My original code was based on the (apparently false) assumption that if I created exactly one render context per thread, OpenGL would automatically use the render context belonging to the thread from which a given OpenGL function was called. Instead, I just ended up with a lot of mixed-up API calls and a crashing program.

I re-coded the program to use a single thread and put my render code in a "WM_TIMER" message in the viewport window procedure (where I explicitly set the correct render context before drawing). This seems to have solved the problem, and I am now able to open multiple viewport windows without any serious errors.

The only trouble is, whenever I open a second window, my framerate is cut exactly in half, from 60 FPS to 30 FPS, even though my system is more than capable of rendering both scenes as 60 FPS. I am guessing this is happening because the the system is waiting a full refresh cycle (1/60 of a second) before switching render contexts and drawing the scene in the other viewport. Is there any way (preferably without getting back in to multithreading) to keep the framerates from dropping like this? Thank you.

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no.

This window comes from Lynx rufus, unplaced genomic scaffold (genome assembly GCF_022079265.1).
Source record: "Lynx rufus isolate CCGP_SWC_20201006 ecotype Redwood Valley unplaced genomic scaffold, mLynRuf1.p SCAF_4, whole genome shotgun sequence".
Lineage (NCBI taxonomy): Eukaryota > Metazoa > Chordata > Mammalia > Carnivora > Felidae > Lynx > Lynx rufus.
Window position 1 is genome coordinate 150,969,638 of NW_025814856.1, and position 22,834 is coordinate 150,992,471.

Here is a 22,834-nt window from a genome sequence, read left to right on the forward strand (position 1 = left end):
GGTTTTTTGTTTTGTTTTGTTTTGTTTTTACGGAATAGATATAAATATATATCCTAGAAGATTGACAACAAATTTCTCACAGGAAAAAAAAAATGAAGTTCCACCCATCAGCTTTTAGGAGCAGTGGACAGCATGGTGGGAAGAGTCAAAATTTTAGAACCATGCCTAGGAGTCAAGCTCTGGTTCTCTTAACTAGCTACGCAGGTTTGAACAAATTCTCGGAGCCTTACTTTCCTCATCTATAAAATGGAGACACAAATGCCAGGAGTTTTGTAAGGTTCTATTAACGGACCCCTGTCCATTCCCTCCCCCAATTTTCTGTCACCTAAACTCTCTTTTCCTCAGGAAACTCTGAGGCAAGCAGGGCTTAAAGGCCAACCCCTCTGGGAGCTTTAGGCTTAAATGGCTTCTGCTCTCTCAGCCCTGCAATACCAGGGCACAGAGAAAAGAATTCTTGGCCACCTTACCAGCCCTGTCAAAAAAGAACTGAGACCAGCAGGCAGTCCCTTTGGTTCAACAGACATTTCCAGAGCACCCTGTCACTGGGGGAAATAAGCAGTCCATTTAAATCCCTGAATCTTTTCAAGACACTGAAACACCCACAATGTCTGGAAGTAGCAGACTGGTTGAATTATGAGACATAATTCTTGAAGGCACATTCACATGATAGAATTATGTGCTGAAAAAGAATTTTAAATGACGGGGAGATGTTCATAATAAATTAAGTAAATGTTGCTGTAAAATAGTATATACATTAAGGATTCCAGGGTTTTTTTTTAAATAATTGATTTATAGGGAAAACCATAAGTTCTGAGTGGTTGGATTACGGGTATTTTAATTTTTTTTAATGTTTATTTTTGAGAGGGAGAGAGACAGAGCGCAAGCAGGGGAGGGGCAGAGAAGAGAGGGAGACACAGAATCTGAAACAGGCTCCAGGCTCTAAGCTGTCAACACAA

in a single thread rendering things twice, costs twice as much.
This would be the point to turn back on the multithreading to get those fps back.
When you do, post me the code :) cause I keep postponing multithreading in my app :D

(edit: seeing 60 makes say 'turn off v-sync')

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I turned off VSync with the "wglSwapIntervalEXT" extension, and I can now run two windows at full speed without a problem (everything runs at exactly 64 FPS). The strange thing is, if I try to run three windows, it still breaks, and even worse than before. With three windows, my CPU usage jumps from 0% to 98%, my memory usage jumps from 30MB to 400MB, and my framerate goes down to 4 FPS in all three windows. If I close one of the windows (so that only two are still open), everything instantly recovers, except the RAM, which doesn't recover until I close all OpenGL windows (but I do not need to restart the program). Any idea what the problem is now? I am using large display lists when rendering, could that be a problem? Sorry for all the questions, and thanks again.

EDIT: I just tried commenting out the "glCallList" function that actually draws the scene (leaving only the matrix code that controls the view and the ending "SwapBuffers" call), and I can now open as many windows as I want without any slowdown. The windows are blank now (obviously), but at least I've partially narrowed down the problem. I'll keep messing with it, but any input would still be appreciated. Thank you.

[Edited by - punmaster on June 8, 2009 6:51:29 PM]

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that could be alot of things. maybe youve reached some limit where software rendering kicks in (maybe large textures, the ram...).